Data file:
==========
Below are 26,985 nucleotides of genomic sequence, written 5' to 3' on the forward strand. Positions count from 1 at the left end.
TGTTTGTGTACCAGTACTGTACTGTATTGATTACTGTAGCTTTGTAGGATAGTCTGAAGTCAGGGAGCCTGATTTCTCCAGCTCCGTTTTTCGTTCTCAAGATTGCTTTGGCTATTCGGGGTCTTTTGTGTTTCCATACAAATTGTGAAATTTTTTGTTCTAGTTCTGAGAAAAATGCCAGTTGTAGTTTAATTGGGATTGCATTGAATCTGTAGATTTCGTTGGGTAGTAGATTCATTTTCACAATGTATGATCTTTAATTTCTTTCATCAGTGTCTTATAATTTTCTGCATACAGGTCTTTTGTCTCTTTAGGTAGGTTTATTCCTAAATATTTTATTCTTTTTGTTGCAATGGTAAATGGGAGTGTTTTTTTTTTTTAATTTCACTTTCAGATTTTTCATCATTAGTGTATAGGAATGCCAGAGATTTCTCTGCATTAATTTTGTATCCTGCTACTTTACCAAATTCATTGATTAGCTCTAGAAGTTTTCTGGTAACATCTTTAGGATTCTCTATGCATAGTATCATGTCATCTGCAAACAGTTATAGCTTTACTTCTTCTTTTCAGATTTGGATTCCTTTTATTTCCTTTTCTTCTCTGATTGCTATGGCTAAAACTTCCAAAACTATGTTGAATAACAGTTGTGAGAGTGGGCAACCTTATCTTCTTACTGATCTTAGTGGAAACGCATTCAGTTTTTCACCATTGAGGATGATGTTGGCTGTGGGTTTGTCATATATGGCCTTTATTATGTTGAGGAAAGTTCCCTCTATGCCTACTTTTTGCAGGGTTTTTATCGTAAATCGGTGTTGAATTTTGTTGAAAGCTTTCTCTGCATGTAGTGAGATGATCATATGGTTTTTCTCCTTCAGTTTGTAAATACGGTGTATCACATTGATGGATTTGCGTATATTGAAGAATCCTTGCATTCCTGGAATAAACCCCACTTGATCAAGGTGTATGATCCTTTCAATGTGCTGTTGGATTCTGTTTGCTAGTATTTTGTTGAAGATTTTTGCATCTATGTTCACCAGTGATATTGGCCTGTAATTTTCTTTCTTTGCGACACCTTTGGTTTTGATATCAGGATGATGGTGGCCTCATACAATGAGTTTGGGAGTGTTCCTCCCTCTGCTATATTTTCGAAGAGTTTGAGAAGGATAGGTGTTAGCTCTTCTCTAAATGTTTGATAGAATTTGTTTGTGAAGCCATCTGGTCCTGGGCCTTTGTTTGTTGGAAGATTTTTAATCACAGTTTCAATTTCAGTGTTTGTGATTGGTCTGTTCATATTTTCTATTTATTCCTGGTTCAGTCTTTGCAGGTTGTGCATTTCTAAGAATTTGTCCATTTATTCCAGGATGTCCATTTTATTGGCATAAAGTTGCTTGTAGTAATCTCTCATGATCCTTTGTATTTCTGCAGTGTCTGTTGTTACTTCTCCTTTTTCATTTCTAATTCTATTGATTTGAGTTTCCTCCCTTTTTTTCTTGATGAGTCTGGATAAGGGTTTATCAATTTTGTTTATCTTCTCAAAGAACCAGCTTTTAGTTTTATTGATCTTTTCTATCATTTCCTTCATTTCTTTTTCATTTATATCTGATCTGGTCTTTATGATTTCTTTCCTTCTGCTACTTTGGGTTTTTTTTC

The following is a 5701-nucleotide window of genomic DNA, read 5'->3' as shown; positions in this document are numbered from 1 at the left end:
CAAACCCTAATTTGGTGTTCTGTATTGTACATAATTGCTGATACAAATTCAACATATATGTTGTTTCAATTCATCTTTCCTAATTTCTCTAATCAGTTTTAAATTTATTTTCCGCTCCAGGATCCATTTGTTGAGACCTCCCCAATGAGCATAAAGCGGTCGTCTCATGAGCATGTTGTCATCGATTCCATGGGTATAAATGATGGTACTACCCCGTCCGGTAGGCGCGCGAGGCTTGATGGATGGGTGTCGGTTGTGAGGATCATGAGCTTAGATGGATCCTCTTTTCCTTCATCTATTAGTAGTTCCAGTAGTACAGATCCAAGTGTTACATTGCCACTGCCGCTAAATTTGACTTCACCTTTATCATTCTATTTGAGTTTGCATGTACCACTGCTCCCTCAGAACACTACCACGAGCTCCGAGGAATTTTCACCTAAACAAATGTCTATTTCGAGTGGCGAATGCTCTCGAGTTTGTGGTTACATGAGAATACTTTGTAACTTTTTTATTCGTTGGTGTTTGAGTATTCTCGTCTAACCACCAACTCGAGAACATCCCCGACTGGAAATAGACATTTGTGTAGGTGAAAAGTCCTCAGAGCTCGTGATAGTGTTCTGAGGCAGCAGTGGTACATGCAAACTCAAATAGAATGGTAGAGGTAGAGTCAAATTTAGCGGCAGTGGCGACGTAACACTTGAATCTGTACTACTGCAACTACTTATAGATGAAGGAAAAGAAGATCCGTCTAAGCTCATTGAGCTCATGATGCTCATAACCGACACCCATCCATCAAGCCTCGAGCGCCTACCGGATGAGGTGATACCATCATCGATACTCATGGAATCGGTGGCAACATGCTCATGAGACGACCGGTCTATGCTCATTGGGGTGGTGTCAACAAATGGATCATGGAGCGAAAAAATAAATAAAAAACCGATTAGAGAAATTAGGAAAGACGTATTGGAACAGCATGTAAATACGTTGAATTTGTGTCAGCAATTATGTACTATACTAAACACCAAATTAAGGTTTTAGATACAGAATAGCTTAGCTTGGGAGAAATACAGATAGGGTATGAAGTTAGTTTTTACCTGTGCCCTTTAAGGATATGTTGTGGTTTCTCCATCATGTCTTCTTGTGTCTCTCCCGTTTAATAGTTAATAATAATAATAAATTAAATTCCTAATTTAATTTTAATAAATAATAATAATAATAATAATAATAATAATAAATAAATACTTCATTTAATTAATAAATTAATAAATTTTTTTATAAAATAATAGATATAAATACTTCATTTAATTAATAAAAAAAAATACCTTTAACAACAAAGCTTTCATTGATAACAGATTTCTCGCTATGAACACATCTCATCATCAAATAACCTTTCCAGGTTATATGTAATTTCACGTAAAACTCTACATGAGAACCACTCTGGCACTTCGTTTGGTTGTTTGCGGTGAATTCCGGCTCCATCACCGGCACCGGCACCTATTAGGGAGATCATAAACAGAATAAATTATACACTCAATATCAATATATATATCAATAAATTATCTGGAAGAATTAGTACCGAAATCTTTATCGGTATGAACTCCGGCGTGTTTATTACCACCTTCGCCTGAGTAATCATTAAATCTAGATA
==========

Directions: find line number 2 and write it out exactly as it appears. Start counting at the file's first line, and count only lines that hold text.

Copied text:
TGTTTGTGTACCAGTACTGTACTGTATTGATTACTGTAGCTTTGTAGGATAGTCTGAAGTCAGGGAGCCTGATTTCTCCAGCTCCGTTTTTCGTTCTCAAGATTGCTTTGGCTATTCGGGGTCTTTTGTGTTTCCATACAAATTGTGAAATTTTTTGTTCTAGTTCTGAGAAAAATGCCAGTTGTAGTTTAATTGGGATTGCATTGAATCTGTAGATTTCGTTGGGTAGTAGATTCATTTTCACAATGTATGATCTTTAATTTCTTTCATCAGTGTCTTATAATTTTCTGCATACAGGTCTTTTGTCTCTTTAGGTAGGTTTATTCCTAAATATTTTATTCTTTTTGTTGCAATGGTAAATGGGAGTGTTTTTTTTTTTTAATTTCACTTTCAGATTTTTCATCATTAGTGTATAGGAATGCCAGAGATTTCTCTGCATTAATTTTGTATCCTGCTACTTTACCAAATTCATTGATTAGCTCTAGAAGTTTTCTGGTAACATCTTTAGGATTCTCTATGCATAGTATCATGTCATCTGCAAACAGTTATAGCTTTACTTCTTCTTTTCAGATTTGGATTCCTTTTATTTCCTTTTCTTCTCTGATTGCTATGGCTAAAACTTCCAAAACTATGTTGAATAACAGTTGTGAGAGTGGGCAACCTTATCTTCTTACTGATCTTAGTGGAAACGCATTCAGTTTTTCACCATTGAGGATGATGTTGGCTGTGGGTTTGTCATATATGGCCTTTATTATGTTGAGGAAAGTTCCCTCTATGCCTACTTTTTGCAGGGTTTTTATCGTAAATCGGTGTTGAATTTTGTTGAAAGCTTTCTCTGCATGTAGTGAGATGATCATATGGTTTTTCTCCTTCAGTTTGTAAATACGGTGTATCACATTGATGGATTTGCGTATATTGAAGAATCCTTGCATTCCTGGAATAAACCCCACTTGATCAAGGTGTATGATCCTTTCAATGTGCTGTTGGATTCTGTTTGCTAGTATTTTGTTGAAGATTTTTGCATCTATGTTCACCAGTGATATTGGCCTGTAATTTTCTTTCTTTGCGACACCTTTGGTTTTGATATCAGGATGATGGTGGCCTCATACAATGAGTTTGGGAGTGTTCCTCCCTCTGCTATATTTTCGAAGAGTTTGAGAAGGATAGGTGTTAGCTCTTCTCTAAATGTTTGATAGAATTTGTTTGTGAAGCCATCTGGTCCTGGGCCTTTGTTTGTTGGAAGATTTTTAATCACAGTTTCAATTTCAGTGTTTGTGATTGGTCTGTTCATATTTTCTATTTATTCCTGGTTCAGTCTTTGCAGGTTGTGCATTTCTAAGAATTTGTCCATTTATTCCAGGATGTCCATTTTATTGGCATAAAGTTGCTTGTAGTAATCTCTCATGATCCTTTGTATTTCTGCAGTGTCTGTTGTTACTTCTCCTTTTTCATTTCTAATTCTATTGATTTGAGTTTCCTCCCTTTTTTTCTTGATGAGTCTGGATAAGGGTTTATCAATTTTGTTTATCTTCTCAAAGAACCAGCTTTTAGTTTTATTGATCTTTTCTATCATTTCCTTCATTTCTTTTTCATTTATATCTGATCTGGTCTTTATGATTTCTTTCCTTCTGCTACTTTGGGTTTTTTTTC